7 Tips for Exceeding Your Pre-COVID Restaurant Profit Margins

Restaurant owners and operators have faced enormous challenges over the last year. After many months of on-again, off-again indoor dining restrictions, outdoor dining capacity limits, and relying on delivery/take out only, a brighter future is on the horizon.

It’s time to focus on getting back to pre-COVID profit margins. As you examine your restaurant accounting and operations, where should you start? We review what can affect your restaurant profit margin, plus seven tips to consider implementing in your restaurant.


What is the average profit margin for restaurants?

To be certain, your restaurant profit margin in 2020 and 2021 probably look significantly different than past years.

Profit margin within the restaurant industry varied widely during the COVID-19 pandemic. Some restaurants, uniquely suited to off-premise channels or their specific community, have maintained their profit margins. Other restaurants have faced incredibly low margins, and as of December 2020, nearly 110,000 restaurants across the country have closed permanently or long term, according to the National Restaurant Association.

As you examine your profit margin, taking a look at the industry’s average restaurant profit margin during normal times, can help you put your numbers into context. As a whole, restaurant profit margins are much lower than other industries, due to perishable item waste, staff turnover, seasonality, and other factors.

While numbers will vary, many full-service restaurants normally have margins between 3% and 5%, and enterprises like quick service restaurants maintained average margins between 6% and 9% before COVID-19 hit.

However, it’s worth noting that just as there isn’t a single way to run a restaurant, there isn’t a standard profit margin figure. Your exact profit margin will vary, depending on your type of restaurant, the state of your region’s economy, and other factors. No matter where your restaurant’s profit margin lies, it’s essential to track this metric over time.  If your goal is to get back to a pre-COVID-19 profit margin, you should track against your own profit margin, not an industry average.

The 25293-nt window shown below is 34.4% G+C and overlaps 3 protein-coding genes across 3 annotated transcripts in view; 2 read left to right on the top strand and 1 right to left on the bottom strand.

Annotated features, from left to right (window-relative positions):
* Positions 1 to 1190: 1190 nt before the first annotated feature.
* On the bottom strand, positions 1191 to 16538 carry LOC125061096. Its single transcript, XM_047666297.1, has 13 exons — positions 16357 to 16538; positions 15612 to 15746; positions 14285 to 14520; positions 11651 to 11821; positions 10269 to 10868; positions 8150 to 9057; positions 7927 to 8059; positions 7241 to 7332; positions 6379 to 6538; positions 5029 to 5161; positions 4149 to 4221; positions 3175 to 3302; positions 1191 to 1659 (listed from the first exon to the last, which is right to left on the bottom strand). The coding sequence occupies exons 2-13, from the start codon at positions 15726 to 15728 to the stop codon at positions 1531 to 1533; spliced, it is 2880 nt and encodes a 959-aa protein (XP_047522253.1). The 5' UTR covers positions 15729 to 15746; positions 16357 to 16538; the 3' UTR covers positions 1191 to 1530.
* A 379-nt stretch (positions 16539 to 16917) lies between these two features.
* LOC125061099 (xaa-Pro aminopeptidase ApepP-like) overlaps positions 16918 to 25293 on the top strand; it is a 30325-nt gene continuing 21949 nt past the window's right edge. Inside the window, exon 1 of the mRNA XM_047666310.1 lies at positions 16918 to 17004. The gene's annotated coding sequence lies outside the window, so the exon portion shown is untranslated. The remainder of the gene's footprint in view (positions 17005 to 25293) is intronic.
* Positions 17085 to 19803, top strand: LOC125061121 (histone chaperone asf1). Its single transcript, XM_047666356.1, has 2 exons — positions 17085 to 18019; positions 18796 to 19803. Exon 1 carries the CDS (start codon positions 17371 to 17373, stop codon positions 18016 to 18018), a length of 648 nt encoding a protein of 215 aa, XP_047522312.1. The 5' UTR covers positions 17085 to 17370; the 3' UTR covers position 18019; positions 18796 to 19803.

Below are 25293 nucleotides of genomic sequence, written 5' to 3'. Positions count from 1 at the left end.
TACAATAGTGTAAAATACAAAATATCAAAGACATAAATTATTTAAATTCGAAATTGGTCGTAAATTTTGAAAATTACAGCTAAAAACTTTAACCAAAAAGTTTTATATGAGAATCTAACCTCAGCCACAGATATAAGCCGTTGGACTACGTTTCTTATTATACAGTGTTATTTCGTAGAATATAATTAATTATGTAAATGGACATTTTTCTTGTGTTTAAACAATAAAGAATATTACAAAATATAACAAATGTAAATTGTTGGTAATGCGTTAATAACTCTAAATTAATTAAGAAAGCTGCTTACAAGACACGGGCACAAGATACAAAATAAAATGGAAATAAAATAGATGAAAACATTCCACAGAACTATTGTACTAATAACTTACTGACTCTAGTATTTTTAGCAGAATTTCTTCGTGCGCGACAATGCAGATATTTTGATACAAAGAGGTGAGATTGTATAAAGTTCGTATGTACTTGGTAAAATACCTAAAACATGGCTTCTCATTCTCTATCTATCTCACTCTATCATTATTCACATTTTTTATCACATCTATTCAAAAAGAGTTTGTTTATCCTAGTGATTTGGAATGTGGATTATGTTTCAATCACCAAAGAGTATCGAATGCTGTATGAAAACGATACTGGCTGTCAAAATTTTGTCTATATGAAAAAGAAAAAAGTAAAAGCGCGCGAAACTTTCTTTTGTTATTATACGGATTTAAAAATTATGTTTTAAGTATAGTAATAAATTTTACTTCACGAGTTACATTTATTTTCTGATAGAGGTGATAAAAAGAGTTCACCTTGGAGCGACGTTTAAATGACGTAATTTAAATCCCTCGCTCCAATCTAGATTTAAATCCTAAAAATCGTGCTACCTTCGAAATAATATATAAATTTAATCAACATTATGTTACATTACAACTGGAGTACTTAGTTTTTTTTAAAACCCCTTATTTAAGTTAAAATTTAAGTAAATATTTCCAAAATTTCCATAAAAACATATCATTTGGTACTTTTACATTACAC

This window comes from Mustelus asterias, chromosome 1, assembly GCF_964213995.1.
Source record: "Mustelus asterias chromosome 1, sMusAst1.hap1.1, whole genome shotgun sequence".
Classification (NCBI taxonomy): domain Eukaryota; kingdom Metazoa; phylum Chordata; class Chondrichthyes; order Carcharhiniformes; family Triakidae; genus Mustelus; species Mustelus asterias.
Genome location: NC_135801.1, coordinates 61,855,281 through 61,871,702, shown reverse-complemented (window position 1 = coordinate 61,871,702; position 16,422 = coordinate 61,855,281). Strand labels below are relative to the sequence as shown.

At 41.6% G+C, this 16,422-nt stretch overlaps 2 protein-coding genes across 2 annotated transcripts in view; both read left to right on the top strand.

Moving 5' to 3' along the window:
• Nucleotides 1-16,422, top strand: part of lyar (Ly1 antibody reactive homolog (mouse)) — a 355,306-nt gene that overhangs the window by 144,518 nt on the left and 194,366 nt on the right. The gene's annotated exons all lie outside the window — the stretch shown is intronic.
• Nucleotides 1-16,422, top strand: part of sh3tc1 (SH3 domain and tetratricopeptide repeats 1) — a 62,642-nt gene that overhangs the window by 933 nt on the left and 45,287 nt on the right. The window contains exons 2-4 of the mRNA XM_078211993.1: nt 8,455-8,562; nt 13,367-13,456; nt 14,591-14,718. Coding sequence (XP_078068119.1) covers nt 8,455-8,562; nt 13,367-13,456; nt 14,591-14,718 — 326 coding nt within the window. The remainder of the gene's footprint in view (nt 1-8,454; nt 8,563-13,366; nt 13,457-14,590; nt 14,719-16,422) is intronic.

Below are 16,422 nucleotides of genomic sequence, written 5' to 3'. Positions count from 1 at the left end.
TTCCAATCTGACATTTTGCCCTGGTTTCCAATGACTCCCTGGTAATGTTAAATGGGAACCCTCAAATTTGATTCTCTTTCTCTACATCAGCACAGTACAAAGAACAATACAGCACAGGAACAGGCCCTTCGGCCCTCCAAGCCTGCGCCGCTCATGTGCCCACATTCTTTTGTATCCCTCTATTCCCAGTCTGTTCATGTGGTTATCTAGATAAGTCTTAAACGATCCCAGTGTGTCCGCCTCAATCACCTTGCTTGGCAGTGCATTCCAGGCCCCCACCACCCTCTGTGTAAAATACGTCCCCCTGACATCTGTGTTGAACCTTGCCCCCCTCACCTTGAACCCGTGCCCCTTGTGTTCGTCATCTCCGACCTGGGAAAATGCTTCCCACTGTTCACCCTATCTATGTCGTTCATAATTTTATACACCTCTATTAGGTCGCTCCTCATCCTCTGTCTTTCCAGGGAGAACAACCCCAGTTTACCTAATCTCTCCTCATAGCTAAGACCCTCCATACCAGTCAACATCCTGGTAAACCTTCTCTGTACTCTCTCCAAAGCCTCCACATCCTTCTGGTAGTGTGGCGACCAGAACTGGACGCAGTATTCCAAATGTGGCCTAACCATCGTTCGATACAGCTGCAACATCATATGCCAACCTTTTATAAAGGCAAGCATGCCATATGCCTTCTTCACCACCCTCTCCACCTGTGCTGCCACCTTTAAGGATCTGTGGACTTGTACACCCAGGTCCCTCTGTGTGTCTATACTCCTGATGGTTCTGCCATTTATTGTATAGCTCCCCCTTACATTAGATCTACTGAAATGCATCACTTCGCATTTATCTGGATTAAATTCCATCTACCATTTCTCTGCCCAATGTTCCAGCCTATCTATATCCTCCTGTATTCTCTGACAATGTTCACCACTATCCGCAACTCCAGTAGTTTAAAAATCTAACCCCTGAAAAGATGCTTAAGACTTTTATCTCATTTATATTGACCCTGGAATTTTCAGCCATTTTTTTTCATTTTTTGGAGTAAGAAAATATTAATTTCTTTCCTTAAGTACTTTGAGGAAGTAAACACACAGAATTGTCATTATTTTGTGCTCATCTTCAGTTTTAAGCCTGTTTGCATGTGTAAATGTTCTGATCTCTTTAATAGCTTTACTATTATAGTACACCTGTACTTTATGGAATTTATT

How to calculate your restaurant profit margin

When calculating your restaurant profit margin, keep these details in mind:

First, your profit is a way to understand what percentage of your sales turned into profits. Your profit may be calculated in dollars, but your profit margin is your profit expressed as a percentage of sales.

Second, to ensure your profit margin calculation takes into account all relevant expenses, you need to understand the difference between your gross profit margin and your net profit margin.

Gross Profit

Your gross profit margin is calculated by subtracting the cost of goods sold (CoGS) from your revenue. This number is helpful to understand a restaurant’s efficiency with food costs, but it doesn’t actually account for all of the wide-ranging operating expenses.

Net Profit

Your net income is your total revenue minus all of your operating expenses. With net profit margin, expenses include your CoGS, as well as operating costs like payroll, taxes, rent and utilities.

Calculate your net profit margin by subtracting all operating expenses from total revenue, and then dividing this net profit by total revenue. Multiply this number by 100 to express your net profit margin as a percentage of sales.

Net profit margin helps you understand the percentage of net profit your restaurant earns for every dollar in sales, accounting for all expenses. With this number in hand, you are better equipped to make operational and accounting adjustments.

Tips for returning to pre-COVID profit margins

Your profit margin is fundamentally determined by two numbers: your sales and your expenses. As many restaurant owners and operators learned during the COVID-19 pandemic, to protect your profit margin, you need to optimize both.

To return to pre-COVID profit margins, start by examining these different areas of increasing sales volume and decreasing expenses.

1. Turn Your Data into Profit

When you are able to leverage accurate, timely data in your restaurant operations, you are able to make decisions that strengthen your bottom line. Up-to-date data is even more critical when economic conditions are in flux.

For example, a real-time Profit & Loss (P&L) statement allows your managers and operators to make adjustments to restaurant operations, in the moment. Rather than waiting for a weekly, monthly, or even quarterly P&L, restaurant accounting software that is integrated with your Point of Sale (POS) system can easily automate an up-to-date P&L report.

Being able to make small, immediate changes to food and labor allows managers to head off costly, long-term problems, and it also informs better ordering and scheduling to help control your prime costs.

2. Crush Your Food Costs

The key to controlling your restaurant food cost is a tightly controlled inventory.